The earth under Marion County shook last night when a tweet reported Colts quarterback Andrew Luck would retire.
Some fans were angry as dreams of a potential championship season disappeared with his decision. Others reflected on Luck’s desire to live his life without the constant pain he’s endured for years.
Allowing yourself to be relentlessly pummeled by behemoths in the name of competition and entertainment is a personal choice, and Luck has decided he doesn’t need to risk his health because a city wants to see another meaningful banner hung at Lucas Oil Stadium.
Luck has always been a reluctant face of the Colts. Being a quarterback selected first overall comes with expectations and fame, and Luck is not a happily famous guy, even in Indy – a town that allows sports stars to exist in an environment as close to normal as any on the planet.
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Standing next to him at his locker during weekly media availabilities for the last five years, I never got the sense he enjoyed a single moment of those polite interrogations. He tolerated the media as a responsibility, but never engaged with the interlopers who trespassed in his locker room and life.
Luck appeared to love the brotherhood driven by collective sacrifice that defines football. He reveled in the games as an intellectual and physical test of preparation and will. He seemed to dislike everything else.
The scales used to evaluate the worth and virtue of an endeavor versus the sacrifice finally tipped solidly toward the negative, so Luck decided to walk away.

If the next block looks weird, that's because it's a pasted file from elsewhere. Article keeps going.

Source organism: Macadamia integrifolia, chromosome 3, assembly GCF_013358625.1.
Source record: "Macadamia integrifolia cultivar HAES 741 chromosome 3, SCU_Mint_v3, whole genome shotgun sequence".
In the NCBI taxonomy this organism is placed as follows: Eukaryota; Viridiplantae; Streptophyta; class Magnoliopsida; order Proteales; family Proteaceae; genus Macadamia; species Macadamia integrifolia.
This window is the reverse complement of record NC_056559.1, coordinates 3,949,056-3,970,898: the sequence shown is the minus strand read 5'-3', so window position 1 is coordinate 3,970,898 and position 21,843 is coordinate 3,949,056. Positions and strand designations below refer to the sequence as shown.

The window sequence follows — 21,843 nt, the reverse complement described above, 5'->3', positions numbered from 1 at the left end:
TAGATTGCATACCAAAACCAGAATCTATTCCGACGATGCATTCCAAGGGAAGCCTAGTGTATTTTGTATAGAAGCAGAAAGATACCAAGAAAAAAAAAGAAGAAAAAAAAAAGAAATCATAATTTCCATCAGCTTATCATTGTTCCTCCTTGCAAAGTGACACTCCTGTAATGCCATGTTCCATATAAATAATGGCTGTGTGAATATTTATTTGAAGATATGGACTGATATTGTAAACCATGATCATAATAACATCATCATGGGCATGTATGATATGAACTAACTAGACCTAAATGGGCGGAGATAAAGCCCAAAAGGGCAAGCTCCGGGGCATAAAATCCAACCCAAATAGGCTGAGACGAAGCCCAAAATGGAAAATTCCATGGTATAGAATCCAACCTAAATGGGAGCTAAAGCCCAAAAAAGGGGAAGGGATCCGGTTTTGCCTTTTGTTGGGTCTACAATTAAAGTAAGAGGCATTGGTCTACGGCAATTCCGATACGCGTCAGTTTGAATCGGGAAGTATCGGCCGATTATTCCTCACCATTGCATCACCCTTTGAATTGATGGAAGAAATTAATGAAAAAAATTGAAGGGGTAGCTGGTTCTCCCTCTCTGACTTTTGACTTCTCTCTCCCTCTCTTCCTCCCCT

And people reacted immediately and revealingly.
Angry fans view Luck as nothing more than a quarterback who could have led their favorite team to a championship. Minus his position as QB of their beloved Colts, they have no use for him. In their anger of what they perceive as a betrayal, those fans booed Luck last night at Lucas Oil Stadium.
Those who wish Andrew the best, view him through a more humane prism – as a husband, father-to-be, and man who made a personal decision to leave a public and painful career in favor of a different challenge.
Neither is right or wrong. They just view the world and football in different ways.
Luck isn’t right or wrong either. He made a decision, slept on it several times, and felt good enough about it pull the trigger on his exit.
The question for fans becomes – what kind of a season is Jacoby Brissett capable of authoring? Those who respect Luck for his decision will ask what’s next for this uniquely gifted man. And Luck will need to find a vocation to fill his days and quench his need to compete.
Last night’s announcement held a mirror to each of us. We are comfortable with what we see in ourselves, but disturbed by how some others behave.
And Luck woke up this morning for the first time in years without embracing the challenges or dreading the sacrifices of being a quarterback.
Do I even have to say “I told you so”?
When the Colts kicked Manning out of town, you INSISTED it was the right move. “Andrew Luck will be a franchise QB for the next 15 years” you said.
I insisted it was a terrible decision.
The Broncos got three RECORD SHATTERING years two Super Bowls and a Lombardi trophy.
The Colts? They got seven years filled with injuries, and now a retirement.
Some people claim to know sports, but don’t really. Only in Indy can someone be so consistently wrong.